Amazon considering 2-storey supermarket staffed by robots (NASDAQ:AMZN)

amazon-com-inc, Inc. (NASDAQ:AMZN) is bullish on physical stores. However, the e-commerce giant isn’t thinking about building conventional physical stores. Rather, it is planning to open high-tech stores operated by robots.

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The online retailing giant is considering to open a two-storey, high-tech supermarket, according to a report from The New York Post (via Business Insider).

The supermarket, currently at the prototype stage, could have just three humans, the Post reported, citing sources familiar with the company’s plans.

Amazon supermarkets will utilize technology to minimize labor

The supermarkets, spanning between 10,000 square feet and 40,000 square feet, would rely heavily on a fleet of robots, according to the newspaper. They would have no cashiers, no registers, and no lines., Inc. (NASDAQ:AMZN) is developing a technology that would detect items picked off shelves for purchase. Shoppers would need to install an app on their phones.

The report suggests that the planned supermarkets would have robots to find and pack items for customers on a floor having up to 4,000 items that shoppers “like to touch,” such as fresh meat, fruit, vegetables, and eggs.

Moreover, the supermarkets could have Amazon pharmacies, according to the Post.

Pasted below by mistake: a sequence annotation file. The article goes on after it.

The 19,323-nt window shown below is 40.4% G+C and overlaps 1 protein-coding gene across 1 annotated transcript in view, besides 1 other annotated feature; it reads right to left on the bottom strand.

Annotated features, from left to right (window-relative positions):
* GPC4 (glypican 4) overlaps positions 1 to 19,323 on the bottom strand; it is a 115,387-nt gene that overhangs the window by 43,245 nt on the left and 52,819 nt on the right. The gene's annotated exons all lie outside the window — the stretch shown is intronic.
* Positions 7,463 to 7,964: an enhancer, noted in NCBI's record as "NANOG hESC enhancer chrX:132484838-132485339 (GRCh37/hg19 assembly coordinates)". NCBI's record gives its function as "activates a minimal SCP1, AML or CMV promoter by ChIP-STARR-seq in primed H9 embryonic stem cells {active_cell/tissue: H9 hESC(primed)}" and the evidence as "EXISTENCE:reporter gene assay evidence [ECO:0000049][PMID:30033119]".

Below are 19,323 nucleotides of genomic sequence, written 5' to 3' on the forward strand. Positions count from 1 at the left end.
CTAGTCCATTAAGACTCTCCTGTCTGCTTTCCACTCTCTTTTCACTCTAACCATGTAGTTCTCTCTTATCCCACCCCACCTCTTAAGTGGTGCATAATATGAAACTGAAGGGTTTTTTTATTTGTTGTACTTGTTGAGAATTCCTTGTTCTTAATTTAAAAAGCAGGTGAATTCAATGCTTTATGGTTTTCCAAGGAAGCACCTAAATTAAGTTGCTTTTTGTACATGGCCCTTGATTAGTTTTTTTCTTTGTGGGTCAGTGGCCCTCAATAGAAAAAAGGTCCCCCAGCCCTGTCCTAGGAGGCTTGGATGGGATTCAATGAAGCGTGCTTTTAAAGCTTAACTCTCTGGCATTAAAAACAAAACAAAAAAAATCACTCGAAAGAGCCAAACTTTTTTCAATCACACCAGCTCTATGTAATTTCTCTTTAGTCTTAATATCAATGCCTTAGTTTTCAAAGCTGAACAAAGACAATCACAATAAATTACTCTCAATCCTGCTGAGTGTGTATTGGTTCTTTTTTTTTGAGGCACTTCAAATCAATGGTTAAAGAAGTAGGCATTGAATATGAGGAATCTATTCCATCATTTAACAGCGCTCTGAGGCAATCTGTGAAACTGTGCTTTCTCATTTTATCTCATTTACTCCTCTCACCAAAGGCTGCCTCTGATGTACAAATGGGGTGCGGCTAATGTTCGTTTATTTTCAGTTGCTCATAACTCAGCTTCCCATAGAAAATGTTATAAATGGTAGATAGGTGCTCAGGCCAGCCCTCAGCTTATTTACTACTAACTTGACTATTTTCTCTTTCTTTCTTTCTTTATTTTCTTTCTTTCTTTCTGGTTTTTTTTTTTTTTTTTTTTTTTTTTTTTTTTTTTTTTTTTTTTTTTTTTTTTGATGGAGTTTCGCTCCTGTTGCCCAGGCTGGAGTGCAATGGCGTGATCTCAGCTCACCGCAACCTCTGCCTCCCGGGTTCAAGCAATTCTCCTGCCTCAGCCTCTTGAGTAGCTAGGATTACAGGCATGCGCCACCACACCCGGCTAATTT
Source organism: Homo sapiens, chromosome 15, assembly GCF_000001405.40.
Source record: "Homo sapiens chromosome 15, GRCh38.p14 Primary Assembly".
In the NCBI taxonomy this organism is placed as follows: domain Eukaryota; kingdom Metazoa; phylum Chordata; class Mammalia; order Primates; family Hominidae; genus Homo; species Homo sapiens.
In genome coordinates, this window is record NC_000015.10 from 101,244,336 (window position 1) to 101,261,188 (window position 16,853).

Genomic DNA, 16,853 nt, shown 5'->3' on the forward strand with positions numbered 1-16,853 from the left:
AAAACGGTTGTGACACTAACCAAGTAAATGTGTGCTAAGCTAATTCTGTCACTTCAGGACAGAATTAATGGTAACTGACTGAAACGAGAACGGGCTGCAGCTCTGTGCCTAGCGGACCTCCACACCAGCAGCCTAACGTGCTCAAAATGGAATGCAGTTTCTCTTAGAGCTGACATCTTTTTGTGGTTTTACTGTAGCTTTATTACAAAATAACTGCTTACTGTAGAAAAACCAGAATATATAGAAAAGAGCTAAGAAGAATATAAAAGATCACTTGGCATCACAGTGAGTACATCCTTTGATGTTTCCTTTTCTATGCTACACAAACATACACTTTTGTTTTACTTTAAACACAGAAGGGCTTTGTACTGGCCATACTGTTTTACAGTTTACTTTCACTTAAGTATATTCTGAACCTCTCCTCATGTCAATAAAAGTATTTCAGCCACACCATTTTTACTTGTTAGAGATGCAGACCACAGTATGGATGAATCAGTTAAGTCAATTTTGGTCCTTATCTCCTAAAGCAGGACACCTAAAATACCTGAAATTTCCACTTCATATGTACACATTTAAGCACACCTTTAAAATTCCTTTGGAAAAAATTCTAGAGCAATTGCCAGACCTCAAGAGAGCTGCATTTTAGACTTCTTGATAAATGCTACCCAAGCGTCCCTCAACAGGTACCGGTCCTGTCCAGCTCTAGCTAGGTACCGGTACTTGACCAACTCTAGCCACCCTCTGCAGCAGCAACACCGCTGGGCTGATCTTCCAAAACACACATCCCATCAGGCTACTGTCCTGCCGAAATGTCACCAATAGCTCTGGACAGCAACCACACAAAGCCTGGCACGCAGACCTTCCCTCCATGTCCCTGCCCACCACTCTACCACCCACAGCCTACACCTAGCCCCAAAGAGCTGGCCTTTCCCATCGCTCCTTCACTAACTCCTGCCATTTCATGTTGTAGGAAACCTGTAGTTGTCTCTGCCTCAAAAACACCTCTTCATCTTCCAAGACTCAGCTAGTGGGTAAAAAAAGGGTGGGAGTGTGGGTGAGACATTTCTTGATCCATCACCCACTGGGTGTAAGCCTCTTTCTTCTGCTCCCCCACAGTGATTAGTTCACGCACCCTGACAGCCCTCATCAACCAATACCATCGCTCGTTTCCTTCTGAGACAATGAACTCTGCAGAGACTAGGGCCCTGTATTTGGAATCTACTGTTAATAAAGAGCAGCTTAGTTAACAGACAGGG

The newspaper reported that the supermarkets could be run with just three humans. The company would use robots to operate the supermarkets. The maximum number of humans required to work in one of Amazon’s supermarkets is said to be 10 people.

“Amazon will utilize technology to minimize labor,” the Post reported, citing a source with knowledge of the plans.

In December, the online retailer announced a checkout-free grocery store. Dubbed Amazon Go, the store featured an advanced shopping technology. It is designed to allow shoppers to buy things using an app that automatically add products to a digital shopping cart.

Amazon robots army is bigger than armed forces of the Netherlands

In 2016, the e-commerce giant expanded its army of warehouse robots, The Seattle Times reported.

The report suggests that the e-commerce retailer employed 45,000 robots in its 20 fulfillment centers. That is a bigger headcount than that of the armed forces of the Netherlands, according to World Bank data., Inc. (NASDAQ:AMZN) is betting big on robotic technology. In 2012, the company acquired Boston-area robotics firm Kiva Systems that invented the flat, toaster-like warehouse robots for Amazon’s warehouses.

“We’ve changed, again, the automation, the size, the scale many times, and we continue to learn and grow there,” Amazon CFO Brian Olsavsky said of the robots last year.

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